Voicing her opinions strongly has mired her in controversies. “I’ve said what I wanted to. It’s my prerogative whom I’ll answer,” she says. “People are saying I’m talking about all this because of my film promotions. I’ve always protected my dignity. Whether I do films or not, I’ll still protect my dignity. It’s not about just one film. It’s about my life. It’s immature not to ask a woman to protect her dignity.”
Does she still consider herself an outsider in Bollywood? “I’m a part of the film industry and I’ve done a lot of significant work. I’m the leading face of Indian cinema and I’ve got three Naional Awards. My films have broken box office records and I’ve won a lot of appreciation for my other films,” she replies.
Kangana has come a long way as Simran from her debut film Gangster by Anurag Basu in 2006. “Gangster was an important film in my life. Everything changed from there. From a simple girl then, I’m what I am today. In Simran’s life, that magic moment never comes. She works hard and she has her dreams and ambitions. She’s in her 30s, she wants to drive a car, go out for dinner and lead life like every other woman,” says Kangana.
Simran is a not a film of crime but about a criminal. “It’s about black and white, good and bad. If she’s made mistakes, she won’t change herself because of that. It’s about how she redeems herself. She drifts and comes back to normal. It’s a beautiful portrayal of life. It’s the idea of how a spirit gets corrupt by the toxins of desire.”
Kangana is busy shooting for the biopic on Rani Laxmibai, Manikarnika: The Queen of Jhansi, which has been caught up in controversies even before its release with director Ketan Mehta claiming it was his script. “How can anyone lay claim to that film. It’s a story on Rani Laxmibai. This is one of the rare films that brings world talent together. Whether it’s me from here, Krish from Telugu cinema or Nick Powell from Hollywood,” says Kangana, who is contemplating directing her first film.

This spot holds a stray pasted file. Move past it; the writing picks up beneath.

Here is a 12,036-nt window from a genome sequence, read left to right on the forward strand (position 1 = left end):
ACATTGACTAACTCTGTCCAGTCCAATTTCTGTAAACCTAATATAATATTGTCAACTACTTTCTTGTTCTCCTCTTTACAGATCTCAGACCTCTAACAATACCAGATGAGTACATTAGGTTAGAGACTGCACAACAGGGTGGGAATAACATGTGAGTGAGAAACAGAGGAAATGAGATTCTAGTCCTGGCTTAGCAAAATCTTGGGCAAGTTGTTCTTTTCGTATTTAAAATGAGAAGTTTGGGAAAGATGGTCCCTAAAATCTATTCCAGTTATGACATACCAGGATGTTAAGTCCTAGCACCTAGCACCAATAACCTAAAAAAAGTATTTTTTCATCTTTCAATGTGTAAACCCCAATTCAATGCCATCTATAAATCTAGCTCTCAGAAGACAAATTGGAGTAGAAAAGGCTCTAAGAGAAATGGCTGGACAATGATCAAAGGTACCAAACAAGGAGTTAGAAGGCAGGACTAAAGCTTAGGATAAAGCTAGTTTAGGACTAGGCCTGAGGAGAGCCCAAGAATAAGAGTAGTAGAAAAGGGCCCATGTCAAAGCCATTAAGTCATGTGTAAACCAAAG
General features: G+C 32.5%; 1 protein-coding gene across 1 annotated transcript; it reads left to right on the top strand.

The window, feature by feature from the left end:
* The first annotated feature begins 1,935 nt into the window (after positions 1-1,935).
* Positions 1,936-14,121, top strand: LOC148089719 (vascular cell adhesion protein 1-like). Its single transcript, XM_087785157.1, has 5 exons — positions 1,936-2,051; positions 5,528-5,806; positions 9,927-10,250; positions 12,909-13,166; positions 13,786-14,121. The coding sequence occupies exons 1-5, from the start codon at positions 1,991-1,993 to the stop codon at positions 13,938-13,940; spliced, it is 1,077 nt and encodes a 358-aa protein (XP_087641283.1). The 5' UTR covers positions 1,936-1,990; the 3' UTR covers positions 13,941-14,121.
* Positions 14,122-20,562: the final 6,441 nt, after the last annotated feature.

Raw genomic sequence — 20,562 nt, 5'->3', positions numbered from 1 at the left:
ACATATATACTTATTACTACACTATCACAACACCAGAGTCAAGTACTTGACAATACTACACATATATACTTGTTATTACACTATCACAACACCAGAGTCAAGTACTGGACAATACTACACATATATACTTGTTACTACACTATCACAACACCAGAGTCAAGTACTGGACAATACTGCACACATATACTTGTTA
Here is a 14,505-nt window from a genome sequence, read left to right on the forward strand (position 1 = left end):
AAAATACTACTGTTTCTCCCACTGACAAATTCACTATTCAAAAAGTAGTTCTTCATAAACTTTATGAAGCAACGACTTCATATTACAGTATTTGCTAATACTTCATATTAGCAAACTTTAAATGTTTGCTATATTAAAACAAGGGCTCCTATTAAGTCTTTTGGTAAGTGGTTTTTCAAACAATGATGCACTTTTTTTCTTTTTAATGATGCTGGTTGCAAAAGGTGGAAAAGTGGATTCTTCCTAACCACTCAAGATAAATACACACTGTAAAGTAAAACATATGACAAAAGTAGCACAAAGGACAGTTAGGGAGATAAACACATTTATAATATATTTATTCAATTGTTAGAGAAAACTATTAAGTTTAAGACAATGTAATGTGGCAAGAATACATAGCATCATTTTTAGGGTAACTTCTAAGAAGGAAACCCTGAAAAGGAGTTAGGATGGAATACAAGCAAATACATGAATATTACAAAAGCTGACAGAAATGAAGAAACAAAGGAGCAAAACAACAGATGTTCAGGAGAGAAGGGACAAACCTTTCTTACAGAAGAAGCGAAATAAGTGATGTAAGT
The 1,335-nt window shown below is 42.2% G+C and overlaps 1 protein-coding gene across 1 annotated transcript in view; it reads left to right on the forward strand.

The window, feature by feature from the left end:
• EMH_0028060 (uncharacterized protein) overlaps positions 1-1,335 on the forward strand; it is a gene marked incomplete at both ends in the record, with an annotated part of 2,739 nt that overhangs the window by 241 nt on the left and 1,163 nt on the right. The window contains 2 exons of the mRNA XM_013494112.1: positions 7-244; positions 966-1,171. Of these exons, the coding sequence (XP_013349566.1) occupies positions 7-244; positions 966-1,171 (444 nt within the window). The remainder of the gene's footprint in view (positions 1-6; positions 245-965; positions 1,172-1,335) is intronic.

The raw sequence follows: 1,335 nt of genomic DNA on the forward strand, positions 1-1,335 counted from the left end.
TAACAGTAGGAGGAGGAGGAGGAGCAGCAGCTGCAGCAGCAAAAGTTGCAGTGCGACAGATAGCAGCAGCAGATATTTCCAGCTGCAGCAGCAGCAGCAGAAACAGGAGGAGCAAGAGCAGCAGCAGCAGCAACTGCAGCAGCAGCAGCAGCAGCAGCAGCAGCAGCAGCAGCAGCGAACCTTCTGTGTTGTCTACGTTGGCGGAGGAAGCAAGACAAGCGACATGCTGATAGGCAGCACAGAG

“I have plans but they’ll materialise once I complete Manikarnika. I’ve been doing a lot of films and I’ve worked enough. I came here to achieve something else, something beyond all this. I have many ideas, and one that materialised is a family children’s drama. It’ll be a light hearted film with lot of prosthetics, technical stuffs, body doubles and VFX. There’ll be kids in the film, but they’re tough to handle and it’ll be a difficult project to pull off. I like children but handling their tantrums is tough,” she says.
About not working with established male leads, she says she “wants to make films where I can connect with the audiences. I want that freedom in life. I want to do something where I am putting my best”.
She learnt a lot from the failure of Rangoon. “I had great expectations from the film, but it was a reality check on what I had set out to achieve. It’s a vicious cycle. I was upset, but I realised that failures can be dealt with.
Sometimes when you are feeling low you realise that nothing worse can affect you. Nothing can bring you down. I’ve achieved enough, and nothing matters now. When your worst fears come true, you can survive anything. After that you find a different kind of freedom. My life has been extraordinary and experiences have been extreme.”
She has no regrets in life. “Everyone expects a smooth life, but life keeps giving you jolts. I’ve said no to many films that became box office hits. You don’t regret letting them go because you’re already prepared in your mind. Not every film like Queen becomes a hit suddenly,” she says. “With failure come many other things, but I’m not insecure. Right now I’m excited to become an aunt. My sister Rangoli had a terrible time earlier but now she’s happy.”